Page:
Hydrogen, Trapped

Understanding the basic chemical interactions in clathrate compounds is important in areas as diverse as energy storage and pharmaceutical development. At CarnegieTimothy Strobel and CDAC intern Viktor Rozsa (Hillsdale College, now at University of Chicago) have recently discovered extremely novel behavior in hydrogen-loaded hydroquinone (β-HQ-H2) clathrate under pressure. While the vast majority of materials contract under hydrostatic compression, the volume of β-HQ-H2 clathrate actually expands nearly 1% when compressed between 2.5 and 3.0 GPa. Over this pressure range, the negative bulk modulus and negative linear compressibility along two crystallographic axes are a consequence of a change in hydrogen occupancy from one to three molecules in the structure.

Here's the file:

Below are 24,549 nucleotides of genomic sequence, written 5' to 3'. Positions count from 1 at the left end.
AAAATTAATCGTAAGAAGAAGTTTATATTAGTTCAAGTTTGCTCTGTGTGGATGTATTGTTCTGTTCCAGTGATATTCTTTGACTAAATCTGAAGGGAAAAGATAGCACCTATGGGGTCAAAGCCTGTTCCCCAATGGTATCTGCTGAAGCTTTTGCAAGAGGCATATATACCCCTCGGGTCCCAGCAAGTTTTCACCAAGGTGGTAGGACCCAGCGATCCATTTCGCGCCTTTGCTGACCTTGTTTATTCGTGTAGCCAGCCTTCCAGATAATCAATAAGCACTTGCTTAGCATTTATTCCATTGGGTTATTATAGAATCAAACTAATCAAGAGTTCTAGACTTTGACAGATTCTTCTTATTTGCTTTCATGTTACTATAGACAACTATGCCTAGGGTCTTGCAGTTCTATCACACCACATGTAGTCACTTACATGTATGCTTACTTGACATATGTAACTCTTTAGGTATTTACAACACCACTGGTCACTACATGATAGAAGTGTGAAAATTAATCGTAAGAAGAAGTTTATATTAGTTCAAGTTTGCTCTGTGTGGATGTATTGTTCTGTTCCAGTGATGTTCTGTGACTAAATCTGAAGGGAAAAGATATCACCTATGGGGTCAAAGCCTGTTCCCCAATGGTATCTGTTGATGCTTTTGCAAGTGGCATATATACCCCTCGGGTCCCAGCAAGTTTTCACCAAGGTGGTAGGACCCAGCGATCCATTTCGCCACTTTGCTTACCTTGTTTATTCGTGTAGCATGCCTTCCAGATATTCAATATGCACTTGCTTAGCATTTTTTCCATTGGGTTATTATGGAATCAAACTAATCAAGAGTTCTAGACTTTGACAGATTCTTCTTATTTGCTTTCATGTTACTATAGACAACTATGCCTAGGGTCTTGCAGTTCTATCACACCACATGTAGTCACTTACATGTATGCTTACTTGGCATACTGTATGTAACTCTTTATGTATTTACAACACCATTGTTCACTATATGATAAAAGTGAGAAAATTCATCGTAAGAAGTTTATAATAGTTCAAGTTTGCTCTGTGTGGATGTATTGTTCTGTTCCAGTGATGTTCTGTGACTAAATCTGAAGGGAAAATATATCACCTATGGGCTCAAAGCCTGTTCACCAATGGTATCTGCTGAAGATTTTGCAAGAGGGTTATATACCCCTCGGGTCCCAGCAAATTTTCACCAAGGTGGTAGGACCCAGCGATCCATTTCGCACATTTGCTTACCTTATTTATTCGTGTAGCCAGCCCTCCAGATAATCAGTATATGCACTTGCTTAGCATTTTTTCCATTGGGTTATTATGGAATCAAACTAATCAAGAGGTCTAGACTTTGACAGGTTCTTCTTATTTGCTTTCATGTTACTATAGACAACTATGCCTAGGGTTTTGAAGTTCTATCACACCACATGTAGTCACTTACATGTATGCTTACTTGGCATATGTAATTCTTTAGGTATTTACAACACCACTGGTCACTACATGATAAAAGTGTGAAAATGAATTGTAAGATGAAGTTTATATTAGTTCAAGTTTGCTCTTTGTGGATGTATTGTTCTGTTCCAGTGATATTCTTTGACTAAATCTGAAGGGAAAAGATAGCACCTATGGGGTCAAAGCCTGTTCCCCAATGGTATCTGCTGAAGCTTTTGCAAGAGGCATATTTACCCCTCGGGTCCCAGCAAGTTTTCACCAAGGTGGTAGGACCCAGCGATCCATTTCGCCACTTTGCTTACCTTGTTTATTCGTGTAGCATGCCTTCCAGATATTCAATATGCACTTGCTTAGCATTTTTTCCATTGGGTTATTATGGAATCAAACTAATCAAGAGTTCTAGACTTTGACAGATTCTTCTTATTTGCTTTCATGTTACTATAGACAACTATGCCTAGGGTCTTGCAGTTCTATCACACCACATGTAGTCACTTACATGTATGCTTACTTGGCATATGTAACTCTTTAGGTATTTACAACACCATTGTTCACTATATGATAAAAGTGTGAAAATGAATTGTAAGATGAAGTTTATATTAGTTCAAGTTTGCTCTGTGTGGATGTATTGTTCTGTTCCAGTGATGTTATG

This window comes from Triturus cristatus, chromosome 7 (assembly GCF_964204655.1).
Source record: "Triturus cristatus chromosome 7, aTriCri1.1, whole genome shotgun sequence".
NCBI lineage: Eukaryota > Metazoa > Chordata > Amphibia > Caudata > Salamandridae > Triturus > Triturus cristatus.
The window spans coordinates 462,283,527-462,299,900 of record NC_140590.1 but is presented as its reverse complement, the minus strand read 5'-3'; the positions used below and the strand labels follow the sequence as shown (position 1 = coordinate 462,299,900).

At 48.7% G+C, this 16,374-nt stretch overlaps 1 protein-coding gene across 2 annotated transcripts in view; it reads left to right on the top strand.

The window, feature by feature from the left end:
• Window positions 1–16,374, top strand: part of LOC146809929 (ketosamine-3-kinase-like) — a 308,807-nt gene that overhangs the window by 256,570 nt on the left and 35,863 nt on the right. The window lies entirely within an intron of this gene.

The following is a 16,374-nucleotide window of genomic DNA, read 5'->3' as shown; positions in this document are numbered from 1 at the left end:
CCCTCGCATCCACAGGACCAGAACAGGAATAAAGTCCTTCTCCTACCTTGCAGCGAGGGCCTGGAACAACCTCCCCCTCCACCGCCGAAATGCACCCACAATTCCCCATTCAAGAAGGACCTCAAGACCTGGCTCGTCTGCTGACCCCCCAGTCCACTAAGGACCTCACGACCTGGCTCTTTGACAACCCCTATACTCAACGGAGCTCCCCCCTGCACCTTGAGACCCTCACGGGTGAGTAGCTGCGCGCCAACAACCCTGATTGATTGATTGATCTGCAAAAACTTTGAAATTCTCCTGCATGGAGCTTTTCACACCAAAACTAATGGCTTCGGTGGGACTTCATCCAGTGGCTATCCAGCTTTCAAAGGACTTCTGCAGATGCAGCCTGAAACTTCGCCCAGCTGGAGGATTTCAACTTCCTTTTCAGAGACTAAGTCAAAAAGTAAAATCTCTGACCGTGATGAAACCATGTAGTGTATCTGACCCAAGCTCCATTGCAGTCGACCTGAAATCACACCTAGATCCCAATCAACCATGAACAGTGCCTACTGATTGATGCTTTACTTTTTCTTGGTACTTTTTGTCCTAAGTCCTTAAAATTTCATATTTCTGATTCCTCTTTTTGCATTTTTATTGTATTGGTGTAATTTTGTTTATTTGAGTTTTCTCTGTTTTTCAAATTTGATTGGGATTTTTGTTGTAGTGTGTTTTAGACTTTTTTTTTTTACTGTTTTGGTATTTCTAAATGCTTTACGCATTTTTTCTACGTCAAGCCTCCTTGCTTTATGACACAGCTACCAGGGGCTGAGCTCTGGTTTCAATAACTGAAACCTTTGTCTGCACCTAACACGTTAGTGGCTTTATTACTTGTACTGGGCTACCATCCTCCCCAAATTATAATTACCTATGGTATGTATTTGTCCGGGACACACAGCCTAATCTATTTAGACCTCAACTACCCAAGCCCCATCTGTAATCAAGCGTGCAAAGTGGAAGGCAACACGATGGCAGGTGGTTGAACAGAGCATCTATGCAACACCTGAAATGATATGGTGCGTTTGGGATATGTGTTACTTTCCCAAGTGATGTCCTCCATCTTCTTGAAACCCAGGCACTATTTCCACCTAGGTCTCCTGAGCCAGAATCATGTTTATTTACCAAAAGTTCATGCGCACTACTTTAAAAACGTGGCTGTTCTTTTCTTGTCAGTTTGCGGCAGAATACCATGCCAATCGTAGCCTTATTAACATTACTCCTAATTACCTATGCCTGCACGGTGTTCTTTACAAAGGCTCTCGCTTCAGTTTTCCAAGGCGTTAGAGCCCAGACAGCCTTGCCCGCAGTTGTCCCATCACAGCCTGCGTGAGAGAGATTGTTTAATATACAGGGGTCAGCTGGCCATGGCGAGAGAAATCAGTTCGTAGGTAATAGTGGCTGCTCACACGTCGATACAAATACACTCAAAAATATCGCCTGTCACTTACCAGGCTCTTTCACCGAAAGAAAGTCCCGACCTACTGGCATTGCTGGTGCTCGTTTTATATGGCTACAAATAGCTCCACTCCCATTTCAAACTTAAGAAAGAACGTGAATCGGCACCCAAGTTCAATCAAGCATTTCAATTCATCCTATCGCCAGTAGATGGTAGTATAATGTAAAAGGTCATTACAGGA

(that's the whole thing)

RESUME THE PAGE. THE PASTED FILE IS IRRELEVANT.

The β phase of hydroquinone (HQ), or quinol (1,4-benzenediol), has a clathrate structure that is capable of trapping small molecules less than ~4 Å in diameter.  

Clathrate cavities in β-HQ clathrate cavities consist of six HQ molecules with [OH]6 rings terminating the top and bottom of the cage along the c axis and benzene rings comprising the cage equator in the a-b plane. 

With increasing pressure under hydrogen loading, the characteristic hydrogen vibron increases discontinuously in frequency at around 1.4 GPa, concomitant with a more repulsive local environment for H2 [Rozsa and Strobel, J. Phys. Chem. Lett. 5, 1880-1884 (2014)].